The warden at the time escorted us around the prison and stayed with us for the panel, which is unusual.  The men we worked with at High Desert were younger than we had experienced before, primarily because many had been members of gangs.  What amazed me when I saw the age of many of the men was that what you grow up with and think is “normal” is so far from normal really.  Growing up with bullets flying passed your house in the very dangerous Del Paso Heights area of Sacramento; whole generations of thieves who stole whatever they needed when they needed it – it was the only reality some of the men knew.  And, having to come to prison to find out that not all fathers beat you to within an inch of your life – regularly.

In the dialogue conversation we learned of a young man who had killed another in an alcoholic rage and black out.  He did not remember much, but the evidence was there, along with witnesses who saw the crime.  The young man had been on a waiting list for three years for Alcoholics Anonymous.  This was shocking to me.  San Quentin, where I do most of my volunteer work, had over 7,000 volunteers and many classes of all kinds.

The staff had lunch brought in for us, but not for the men.  They had paper bag lunches.  I could not eat food from the outside in front of them.  I don’t think Gary or Jaimee did either.  We invited the men to have ours, then watched how difficult it was to eat with waist chains.  Once we served them, It was hard to hold the paper plate, and they had to bend down to eat their food.

We were a quiet crew heading back home that evening.  It was a long haul to Reno and then home.  This was the first time any of us had been in a level-four prison.  It was very different from our other experiences and we were sobered by the day’s events.  We felt grateful that our lives are spent free.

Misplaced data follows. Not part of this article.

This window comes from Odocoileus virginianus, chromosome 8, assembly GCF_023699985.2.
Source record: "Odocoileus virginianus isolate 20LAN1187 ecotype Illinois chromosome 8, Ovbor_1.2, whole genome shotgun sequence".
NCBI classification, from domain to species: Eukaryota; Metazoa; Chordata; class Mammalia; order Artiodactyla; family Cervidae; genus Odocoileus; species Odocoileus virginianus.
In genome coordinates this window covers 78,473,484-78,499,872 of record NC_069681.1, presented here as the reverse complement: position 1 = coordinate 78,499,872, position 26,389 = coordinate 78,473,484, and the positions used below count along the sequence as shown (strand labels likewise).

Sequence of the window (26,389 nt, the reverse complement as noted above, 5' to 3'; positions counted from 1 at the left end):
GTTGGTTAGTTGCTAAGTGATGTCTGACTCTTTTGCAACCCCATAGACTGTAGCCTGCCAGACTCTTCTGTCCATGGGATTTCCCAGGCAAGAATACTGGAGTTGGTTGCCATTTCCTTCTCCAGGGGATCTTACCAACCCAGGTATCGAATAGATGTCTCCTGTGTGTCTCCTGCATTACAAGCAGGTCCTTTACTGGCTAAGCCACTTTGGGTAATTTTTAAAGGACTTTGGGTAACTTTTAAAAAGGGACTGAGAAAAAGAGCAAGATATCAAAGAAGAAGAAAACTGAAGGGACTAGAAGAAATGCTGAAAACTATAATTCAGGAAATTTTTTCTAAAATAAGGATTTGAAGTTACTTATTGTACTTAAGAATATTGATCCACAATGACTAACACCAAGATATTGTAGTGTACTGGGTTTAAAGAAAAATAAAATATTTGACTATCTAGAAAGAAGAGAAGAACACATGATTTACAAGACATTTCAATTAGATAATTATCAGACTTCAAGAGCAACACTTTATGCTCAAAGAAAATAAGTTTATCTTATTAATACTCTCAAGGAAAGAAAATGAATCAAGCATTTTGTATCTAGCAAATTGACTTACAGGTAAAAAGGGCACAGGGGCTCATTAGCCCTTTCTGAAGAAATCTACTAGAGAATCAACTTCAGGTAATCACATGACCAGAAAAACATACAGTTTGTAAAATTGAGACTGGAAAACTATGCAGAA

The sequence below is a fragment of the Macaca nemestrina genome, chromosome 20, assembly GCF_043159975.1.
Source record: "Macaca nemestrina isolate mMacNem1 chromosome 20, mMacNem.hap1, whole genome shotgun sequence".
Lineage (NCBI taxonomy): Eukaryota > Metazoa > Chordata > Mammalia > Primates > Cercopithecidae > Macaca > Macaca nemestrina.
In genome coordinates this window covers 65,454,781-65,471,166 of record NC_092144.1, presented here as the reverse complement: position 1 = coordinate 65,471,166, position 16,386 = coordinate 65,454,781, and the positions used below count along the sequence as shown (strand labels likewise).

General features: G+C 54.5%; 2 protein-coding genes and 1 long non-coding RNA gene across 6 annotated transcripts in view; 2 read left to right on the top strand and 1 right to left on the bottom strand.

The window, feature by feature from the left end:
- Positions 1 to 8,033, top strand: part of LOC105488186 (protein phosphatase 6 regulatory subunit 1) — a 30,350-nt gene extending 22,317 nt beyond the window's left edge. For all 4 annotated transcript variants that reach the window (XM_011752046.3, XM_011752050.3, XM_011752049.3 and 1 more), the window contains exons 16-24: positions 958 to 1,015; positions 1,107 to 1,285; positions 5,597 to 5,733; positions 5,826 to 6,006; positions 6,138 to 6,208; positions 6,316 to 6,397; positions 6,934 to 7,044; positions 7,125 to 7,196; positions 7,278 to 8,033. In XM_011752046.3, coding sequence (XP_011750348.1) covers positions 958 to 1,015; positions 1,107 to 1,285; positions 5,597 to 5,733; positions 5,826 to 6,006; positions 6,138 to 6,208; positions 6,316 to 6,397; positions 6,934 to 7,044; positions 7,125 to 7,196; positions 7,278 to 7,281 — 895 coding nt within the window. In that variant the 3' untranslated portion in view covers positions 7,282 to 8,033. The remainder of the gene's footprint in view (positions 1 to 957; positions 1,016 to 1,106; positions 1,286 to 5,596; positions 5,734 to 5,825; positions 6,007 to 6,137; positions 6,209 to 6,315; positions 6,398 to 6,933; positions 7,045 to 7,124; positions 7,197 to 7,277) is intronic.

Jaimee and I went to Salinas Valley State Prison in Soledad next.  It was an overnight adventure and we did our best to make it fun.  We stayed in an old bed and breakfast and treated ourselves to a nice dinner the night before.  We were making an impact wherever we went–the two of us sitting with 10 – 15 inmates speaking from our hearts about the crimes that shook our lives is very powerful.  Most inmates never get to experience the details of how the crime they committed affects the victim and his or her family.  In our stories there is always something the inmates can relate to their crime.  Here are two reality checks sitting in front of them and they end up experiencing some of the grief they have caused.

I felt so comfortable sharing my work and life with Jaimee that we have bonded as life-long friends.  I can talk to her about anything and she will listen.  If she feels it is necessary, she will give me a reality check and it is always welcome.

Sadly, though, Jaimee’s cancer was not behaving, so my time with her shifted to
supporting her through what she called her “Chemosabe.”  I would drive her to her chemo appointments and stay with her for comic relief.  We had some very wonderful times doing very hard things.  I wouldn’t trade that time for anything.  It is very intimate to be with someone in a chemo lounge.  Jaimee has been through four years of cancer fight.  She has had four rounds of chemo and is now in a trial. I want her back to VERY healthy.  We still have much work to do together.

Jaimee is still the same, though now her short wavy hair is totally different than
when I met her.  Same great lady inside, always–my pal Jaimee.